I love listening to BBC Radio 3, and have done so for more than 40 years now. When I can listen at the right time, these days I attempt to solve the brainteaser that is set each weekday morning. Today (October 23rd) the challenge was to identify the composers of four pieces of music, and rearrange the initial letters of their surnames to answer the question “how long does the silence last?”.
The composers were Elgar, Corelli, Gershwin, and Allegri, leading to CAGE and the reference was to the composer John Cage’s (in)famous piece 4′ 33″. I was unhappy with this, partly because I got the wrong answer (I failed to identify Corelli and guessed at AGES), but mainly because 4′ 33″ isn’t really about silence as we think of it, i.e. an absence of sound.
Cage was interested in what we mean by “music”, and why some sounds are classed as music and others aren’t. This isn’t about the incomprehension that some people have about different types of music (e.g. the Dowager Lady Grantham’s comment about jazz in the early trailer to the new series of Downton Abbey – as I write, the actual episode has not yet been broadcast) but a much wider issue. In a Radio 3 website article about this piece, the author Robert Worby quotes Cage’s own words: “Wherever we are, whatever we’re doing, there are always sounds to hear”.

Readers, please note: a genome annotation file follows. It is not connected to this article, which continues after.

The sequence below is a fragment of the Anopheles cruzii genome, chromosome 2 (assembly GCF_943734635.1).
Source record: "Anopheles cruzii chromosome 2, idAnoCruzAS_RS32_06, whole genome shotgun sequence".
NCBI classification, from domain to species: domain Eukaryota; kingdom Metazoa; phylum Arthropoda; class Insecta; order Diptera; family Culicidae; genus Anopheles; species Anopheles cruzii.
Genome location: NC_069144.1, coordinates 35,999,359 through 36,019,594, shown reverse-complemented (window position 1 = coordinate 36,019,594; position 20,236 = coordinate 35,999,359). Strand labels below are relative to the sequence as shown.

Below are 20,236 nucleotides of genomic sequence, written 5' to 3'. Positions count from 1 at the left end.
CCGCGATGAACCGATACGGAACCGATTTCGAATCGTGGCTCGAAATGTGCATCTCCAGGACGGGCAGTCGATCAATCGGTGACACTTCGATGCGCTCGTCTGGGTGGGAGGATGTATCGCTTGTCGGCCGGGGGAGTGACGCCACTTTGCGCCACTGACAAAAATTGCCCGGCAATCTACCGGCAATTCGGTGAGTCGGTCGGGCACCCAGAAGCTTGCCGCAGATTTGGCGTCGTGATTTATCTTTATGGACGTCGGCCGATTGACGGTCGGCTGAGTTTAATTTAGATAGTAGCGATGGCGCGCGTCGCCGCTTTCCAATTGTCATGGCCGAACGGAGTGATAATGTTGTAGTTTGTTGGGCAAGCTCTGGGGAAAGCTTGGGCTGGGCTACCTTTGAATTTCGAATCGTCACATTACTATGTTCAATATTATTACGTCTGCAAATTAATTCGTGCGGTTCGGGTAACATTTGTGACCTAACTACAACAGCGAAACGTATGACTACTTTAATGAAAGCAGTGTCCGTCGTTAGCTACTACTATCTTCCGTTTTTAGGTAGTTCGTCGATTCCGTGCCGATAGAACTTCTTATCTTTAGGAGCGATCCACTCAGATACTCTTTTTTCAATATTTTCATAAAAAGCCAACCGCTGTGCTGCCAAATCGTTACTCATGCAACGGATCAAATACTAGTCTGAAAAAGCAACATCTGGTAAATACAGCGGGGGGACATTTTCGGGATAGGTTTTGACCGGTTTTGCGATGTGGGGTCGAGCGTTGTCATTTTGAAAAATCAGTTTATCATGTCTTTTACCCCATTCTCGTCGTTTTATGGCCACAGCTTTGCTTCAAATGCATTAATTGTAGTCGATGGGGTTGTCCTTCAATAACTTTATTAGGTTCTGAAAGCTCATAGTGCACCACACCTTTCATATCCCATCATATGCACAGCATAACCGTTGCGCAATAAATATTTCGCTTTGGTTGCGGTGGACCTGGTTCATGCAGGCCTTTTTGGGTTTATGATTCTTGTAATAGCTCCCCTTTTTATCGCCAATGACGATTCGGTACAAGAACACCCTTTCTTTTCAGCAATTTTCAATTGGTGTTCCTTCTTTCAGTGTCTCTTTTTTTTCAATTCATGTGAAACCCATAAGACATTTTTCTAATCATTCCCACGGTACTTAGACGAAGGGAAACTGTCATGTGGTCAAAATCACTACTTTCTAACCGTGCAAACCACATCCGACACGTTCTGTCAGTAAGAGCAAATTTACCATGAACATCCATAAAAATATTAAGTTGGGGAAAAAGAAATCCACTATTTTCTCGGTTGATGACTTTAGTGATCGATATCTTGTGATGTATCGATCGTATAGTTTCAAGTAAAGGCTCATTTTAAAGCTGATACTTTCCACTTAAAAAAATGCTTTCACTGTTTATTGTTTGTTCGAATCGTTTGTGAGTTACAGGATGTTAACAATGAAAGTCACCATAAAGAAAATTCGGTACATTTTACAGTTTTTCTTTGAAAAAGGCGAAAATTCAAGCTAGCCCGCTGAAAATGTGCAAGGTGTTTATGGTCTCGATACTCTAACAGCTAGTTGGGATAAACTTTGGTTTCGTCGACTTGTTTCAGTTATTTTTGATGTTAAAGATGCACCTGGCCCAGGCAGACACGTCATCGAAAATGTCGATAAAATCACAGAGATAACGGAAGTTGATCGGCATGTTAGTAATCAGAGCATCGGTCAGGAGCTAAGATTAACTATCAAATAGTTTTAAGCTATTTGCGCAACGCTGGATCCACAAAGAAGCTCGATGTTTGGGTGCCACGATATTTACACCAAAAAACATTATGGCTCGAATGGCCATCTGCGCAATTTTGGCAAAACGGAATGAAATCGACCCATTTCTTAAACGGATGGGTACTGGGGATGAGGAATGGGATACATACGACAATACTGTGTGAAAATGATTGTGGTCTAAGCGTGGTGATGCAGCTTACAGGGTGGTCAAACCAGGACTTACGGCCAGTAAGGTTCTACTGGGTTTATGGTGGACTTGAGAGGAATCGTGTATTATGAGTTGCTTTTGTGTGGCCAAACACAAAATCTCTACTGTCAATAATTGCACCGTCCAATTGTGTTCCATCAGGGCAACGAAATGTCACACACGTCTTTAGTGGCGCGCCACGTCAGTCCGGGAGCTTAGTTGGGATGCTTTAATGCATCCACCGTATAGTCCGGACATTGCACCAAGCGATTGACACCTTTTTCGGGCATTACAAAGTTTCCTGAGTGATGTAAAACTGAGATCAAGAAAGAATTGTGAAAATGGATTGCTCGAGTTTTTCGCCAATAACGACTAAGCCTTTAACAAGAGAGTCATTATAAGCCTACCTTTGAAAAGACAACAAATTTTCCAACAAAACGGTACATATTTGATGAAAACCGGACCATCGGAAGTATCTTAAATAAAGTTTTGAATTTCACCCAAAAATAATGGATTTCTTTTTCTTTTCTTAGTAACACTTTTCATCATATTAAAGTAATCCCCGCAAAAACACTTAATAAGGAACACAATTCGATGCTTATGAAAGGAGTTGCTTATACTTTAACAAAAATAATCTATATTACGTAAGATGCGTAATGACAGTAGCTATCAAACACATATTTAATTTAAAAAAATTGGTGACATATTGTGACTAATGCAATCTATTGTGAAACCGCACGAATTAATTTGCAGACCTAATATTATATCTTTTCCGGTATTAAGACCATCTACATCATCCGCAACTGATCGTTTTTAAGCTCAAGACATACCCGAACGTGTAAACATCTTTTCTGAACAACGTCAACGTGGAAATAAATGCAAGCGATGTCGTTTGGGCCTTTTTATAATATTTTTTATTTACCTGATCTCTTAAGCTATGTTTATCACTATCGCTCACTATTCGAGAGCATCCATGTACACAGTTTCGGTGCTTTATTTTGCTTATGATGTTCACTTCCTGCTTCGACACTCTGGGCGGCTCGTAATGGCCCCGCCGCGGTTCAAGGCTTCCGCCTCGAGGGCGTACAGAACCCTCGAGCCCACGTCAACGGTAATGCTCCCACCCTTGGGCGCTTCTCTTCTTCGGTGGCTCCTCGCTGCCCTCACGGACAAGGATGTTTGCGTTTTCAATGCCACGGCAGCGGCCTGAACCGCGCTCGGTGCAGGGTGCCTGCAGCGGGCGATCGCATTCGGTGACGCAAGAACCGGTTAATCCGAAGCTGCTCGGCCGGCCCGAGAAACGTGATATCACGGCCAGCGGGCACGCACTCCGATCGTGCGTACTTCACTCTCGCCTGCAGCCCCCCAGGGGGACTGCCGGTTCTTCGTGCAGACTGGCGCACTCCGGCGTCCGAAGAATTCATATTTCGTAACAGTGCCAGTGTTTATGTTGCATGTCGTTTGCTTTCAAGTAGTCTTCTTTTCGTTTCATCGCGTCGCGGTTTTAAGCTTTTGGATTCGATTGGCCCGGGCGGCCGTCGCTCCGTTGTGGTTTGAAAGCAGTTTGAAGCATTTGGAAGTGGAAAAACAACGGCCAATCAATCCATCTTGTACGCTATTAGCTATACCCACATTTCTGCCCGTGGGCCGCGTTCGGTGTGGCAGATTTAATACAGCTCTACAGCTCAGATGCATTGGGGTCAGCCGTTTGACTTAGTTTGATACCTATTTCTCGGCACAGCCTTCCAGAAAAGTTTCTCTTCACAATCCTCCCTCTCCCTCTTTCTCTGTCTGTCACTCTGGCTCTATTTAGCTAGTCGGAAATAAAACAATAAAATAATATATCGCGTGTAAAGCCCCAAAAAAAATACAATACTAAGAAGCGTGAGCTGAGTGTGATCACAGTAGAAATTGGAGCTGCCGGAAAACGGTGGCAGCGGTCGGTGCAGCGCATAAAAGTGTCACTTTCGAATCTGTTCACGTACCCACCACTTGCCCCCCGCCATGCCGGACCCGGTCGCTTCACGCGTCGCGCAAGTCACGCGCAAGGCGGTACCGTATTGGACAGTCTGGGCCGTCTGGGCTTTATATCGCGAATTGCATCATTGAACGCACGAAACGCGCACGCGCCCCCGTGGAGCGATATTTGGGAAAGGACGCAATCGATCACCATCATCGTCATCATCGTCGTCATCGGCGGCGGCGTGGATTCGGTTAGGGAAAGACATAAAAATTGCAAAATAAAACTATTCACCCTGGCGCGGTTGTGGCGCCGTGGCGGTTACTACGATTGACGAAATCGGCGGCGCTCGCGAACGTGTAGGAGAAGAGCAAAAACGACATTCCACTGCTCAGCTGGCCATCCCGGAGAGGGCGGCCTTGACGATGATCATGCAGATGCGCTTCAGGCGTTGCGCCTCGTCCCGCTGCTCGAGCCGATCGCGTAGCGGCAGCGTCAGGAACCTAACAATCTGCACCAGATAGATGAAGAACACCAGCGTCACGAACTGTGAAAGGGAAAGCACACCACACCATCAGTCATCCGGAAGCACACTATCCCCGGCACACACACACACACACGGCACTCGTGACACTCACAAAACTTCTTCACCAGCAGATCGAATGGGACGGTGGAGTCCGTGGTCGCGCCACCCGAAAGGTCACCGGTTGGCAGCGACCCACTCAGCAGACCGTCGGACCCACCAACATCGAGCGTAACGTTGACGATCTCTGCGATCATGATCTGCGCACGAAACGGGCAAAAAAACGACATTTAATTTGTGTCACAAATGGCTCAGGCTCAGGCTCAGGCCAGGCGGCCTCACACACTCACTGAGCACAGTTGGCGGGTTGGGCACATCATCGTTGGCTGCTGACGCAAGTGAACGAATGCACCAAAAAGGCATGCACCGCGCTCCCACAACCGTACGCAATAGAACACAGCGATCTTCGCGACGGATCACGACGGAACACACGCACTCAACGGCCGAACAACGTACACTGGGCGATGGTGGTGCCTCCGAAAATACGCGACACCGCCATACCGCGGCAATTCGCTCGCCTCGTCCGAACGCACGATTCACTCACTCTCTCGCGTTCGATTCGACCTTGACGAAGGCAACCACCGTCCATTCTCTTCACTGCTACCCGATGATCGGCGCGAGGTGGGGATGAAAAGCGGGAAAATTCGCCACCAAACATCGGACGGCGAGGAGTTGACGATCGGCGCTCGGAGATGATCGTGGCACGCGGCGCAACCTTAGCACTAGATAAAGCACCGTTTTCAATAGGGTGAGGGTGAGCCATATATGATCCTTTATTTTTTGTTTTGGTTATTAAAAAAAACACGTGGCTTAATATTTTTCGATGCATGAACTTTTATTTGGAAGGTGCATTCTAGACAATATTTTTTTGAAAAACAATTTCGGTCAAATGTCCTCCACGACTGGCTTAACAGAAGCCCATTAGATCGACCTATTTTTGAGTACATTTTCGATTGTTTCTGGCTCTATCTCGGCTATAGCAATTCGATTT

So when we listen to a piece of music, it is not just that piece which we hear, but all sorts of other sounds as well: people coughing in the concert hall, traffic moving in the street outside, and so on. During my early days of Radio 3 listening, most works were accompanied by an obbligato solo budgerigar …
The question is, do those ambient sounds also count as music? Do they distract from or possibly even enhance the piece that is being played? 4′ 33″ takes this to its extreme. Originally written for solo piano, it can be ‘performed’ by any number of players with any combination of instruments, and although it is true that these players do not make any musical notes with their instruments, this doesn’t mean that the listeners hear nothing. Instead, the piece helps us to become aware of all the sounds around us, that we often hear without noticing.
The “music” of 4′ 33″ is, therefore, these ambient sounds, rather than absolute silence. John Cage’s challenge to us in writing it is whether we are prepared to consider these as music. My own answer can only be silence – or not. (Note: according to WordPress, this blog post contains 433 words, although it took more than 4′ 33″ to write.)